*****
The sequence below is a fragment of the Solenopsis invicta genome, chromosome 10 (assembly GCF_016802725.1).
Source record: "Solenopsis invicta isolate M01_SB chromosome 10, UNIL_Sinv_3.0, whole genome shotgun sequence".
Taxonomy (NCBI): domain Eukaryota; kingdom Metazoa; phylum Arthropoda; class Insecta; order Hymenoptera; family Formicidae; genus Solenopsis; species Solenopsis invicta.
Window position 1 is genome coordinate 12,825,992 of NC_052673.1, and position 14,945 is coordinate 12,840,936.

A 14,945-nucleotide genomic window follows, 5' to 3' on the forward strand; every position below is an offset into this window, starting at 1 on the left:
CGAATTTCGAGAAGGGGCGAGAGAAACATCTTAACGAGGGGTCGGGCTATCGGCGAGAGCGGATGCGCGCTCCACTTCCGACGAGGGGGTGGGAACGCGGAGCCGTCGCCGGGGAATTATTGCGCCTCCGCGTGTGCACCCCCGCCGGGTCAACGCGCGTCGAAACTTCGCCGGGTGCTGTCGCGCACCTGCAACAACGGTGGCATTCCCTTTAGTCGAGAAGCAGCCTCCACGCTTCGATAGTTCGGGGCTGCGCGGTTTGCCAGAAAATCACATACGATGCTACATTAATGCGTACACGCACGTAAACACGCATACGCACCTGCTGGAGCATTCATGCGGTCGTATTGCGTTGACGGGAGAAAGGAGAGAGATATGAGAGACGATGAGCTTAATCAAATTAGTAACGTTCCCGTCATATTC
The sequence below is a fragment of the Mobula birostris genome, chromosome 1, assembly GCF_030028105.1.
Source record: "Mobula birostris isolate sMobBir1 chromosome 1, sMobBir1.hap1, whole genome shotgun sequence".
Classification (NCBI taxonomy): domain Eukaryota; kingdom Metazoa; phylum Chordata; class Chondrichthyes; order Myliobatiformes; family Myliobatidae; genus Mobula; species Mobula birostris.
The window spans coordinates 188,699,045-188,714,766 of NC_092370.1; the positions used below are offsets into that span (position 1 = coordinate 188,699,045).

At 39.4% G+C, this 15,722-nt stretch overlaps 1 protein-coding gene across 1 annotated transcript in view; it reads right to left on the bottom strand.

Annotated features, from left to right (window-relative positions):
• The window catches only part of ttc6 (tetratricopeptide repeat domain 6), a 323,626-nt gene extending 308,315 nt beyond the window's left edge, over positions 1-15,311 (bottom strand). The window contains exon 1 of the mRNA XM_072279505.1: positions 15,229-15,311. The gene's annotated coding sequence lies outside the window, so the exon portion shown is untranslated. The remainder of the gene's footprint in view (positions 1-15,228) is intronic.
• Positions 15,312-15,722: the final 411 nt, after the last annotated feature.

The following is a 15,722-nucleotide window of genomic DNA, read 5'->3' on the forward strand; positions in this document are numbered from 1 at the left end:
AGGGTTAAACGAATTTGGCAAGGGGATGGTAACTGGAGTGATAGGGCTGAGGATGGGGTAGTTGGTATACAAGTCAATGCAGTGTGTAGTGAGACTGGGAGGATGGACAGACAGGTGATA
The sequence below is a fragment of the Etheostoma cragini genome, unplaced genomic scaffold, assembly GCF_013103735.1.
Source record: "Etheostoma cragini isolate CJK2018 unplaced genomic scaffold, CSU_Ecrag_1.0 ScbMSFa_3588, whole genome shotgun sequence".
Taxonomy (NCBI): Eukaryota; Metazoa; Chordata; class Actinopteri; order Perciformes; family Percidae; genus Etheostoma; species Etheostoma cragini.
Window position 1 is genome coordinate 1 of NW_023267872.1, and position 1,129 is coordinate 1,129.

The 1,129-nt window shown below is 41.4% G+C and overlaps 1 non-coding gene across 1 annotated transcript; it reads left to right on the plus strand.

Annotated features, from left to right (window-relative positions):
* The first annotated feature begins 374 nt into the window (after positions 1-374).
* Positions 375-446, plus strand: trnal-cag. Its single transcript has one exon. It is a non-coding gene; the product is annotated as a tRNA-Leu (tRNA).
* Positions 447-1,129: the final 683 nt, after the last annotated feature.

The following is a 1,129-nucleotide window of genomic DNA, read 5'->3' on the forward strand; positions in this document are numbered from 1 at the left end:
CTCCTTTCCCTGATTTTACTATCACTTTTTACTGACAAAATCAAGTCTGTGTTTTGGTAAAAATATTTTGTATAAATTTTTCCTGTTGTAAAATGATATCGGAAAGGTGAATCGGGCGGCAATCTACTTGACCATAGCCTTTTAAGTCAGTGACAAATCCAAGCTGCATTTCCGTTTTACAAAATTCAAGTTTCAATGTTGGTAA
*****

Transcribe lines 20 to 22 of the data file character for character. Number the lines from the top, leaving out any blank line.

Window position 1 is genome coordinate 1 of NW_023267872.1, and position 1,129 is coordinate 1,129.

The 1,129-nt window shown below is 41.4% G+C and overlaps 1 non-coding gene across 1 annotated transcript; it reads left to right on the plus strand.

Annotated features, from left to right (window-relative positions):